The WG-50 helps with this by having a built-in ring-light around the lens. It’s made up of 6 LED lights that surround the lens (those six white dots you see). If you turn on the macro lighting (back menu > Rec. Mode > Macro Light), those turn on. They’re constant lights–not flashes–and they don’t provide much light. But it might be enough to improve the image when you’re shooting a macro subject up very close. They don’t emit enough light to work beyond a few inches away; there’s a separate built-in flash for more traditional on-camera flash.
It has a mini-HDMI and a micro-USB port.
HDMI Output. You can specify the resolution of the HDMI output (under Setting > HDMI Out). Available choices are Auto, 1080i, 720p, 576p, or 480p.
USB Output. You can specify whether the USB port is set up for MSC or PTP. In most cases, you probably want MSC.
Ricoh makes some accessories for the WG-50, and there are also some other things that will come in handy.
SanDisk Extreme is a good combination of reliability, speed, and value for money.
It’s worth noting that if you look at the official specs page it says that the WG-50 takes microSD cards. That’s wrong. It takes the larger SD-sized cards and is compatible with SD, SDXC, and SDXC cards. You can, technically, put a microSD card into an SD-sized adapter, but most of the time that’s not the most logical way to go.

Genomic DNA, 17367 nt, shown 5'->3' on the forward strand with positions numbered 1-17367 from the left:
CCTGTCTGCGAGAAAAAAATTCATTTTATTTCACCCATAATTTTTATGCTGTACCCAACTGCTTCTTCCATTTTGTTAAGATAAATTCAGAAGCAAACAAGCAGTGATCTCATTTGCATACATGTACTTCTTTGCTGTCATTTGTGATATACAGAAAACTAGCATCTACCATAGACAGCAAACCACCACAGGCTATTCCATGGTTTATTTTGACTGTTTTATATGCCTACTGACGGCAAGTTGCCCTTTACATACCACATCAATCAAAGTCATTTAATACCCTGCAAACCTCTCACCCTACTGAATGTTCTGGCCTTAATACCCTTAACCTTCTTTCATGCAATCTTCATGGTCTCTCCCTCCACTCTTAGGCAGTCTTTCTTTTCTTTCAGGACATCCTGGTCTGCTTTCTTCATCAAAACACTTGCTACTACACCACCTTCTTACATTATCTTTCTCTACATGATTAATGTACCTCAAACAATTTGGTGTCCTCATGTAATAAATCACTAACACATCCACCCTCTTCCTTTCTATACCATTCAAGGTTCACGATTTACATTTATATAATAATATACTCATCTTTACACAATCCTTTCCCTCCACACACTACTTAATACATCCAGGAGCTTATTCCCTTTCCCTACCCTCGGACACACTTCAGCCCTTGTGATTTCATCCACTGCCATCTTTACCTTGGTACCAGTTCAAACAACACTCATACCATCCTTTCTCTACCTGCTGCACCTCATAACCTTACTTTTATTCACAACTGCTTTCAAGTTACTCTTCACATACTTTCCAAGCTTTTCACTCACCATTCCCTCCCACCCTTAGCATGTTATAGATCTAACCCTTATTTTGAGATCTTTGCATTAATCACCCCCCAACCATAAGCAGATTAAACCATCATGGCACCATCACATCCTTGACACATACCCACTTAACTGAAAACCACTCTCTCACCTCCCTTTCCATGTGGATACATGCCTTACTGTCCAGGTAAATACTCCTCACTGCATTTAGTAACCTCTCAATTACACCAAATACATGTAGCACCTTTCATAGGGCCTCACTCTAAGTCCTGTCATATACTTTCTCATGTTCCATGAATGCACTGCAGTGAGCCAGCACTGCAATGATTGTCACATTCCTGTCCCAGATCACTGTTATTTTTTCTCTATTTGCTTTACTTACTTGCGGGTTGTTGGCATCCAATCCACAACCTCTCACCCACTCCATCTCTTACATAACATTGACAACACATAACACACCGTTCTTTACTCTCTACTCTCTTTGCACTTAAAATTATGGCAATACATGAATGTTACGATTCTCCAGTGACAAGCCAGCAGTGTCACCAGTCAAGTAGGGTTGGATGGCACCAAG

The WG-50 also has a somewhat unusual approach to deleting images and formatting a memory card, so I’ve put together a more detailed guide on that.
makes one (model no. O-CC135) for this range of cameras, but there’s nothing especially distinctive about it other than being overpriced. There are many other compact camera cases that will work just as well, or better, and are much cheaper.
Remote Shutter Release. Ricoh has three difference wireless remote shutter releases for this camera. Probably the most useful pairing is their waterproof remote.
When you switch to macro mode, the available resolution drops down to 2MP, and the aspect ratio switches to 16:9.
At high resolutions, an extraordinarily high amount of noise reduction can be applied that can end up being far too aggressive and result in poor quality images in other ways. Here’s an example (click on it to open a full-size version):
No. If you drop it in the water, it’ll sink quickly. In diving terms, it’s negatively buoyant. You’ll need a separate float for it if you want it to stay on top of the water when you let go.
One of my least favorite things about the WG-50 is how slow it is between shots. When you take a photo, the screen blacks out for what seems far too long for an adventure camera. It makes it feel very sluggish. You can minimize it by turning off the Instant Review option (Settings > Rec. Mode > 3/4 > Instant Review), but you can’t eliminate it completely.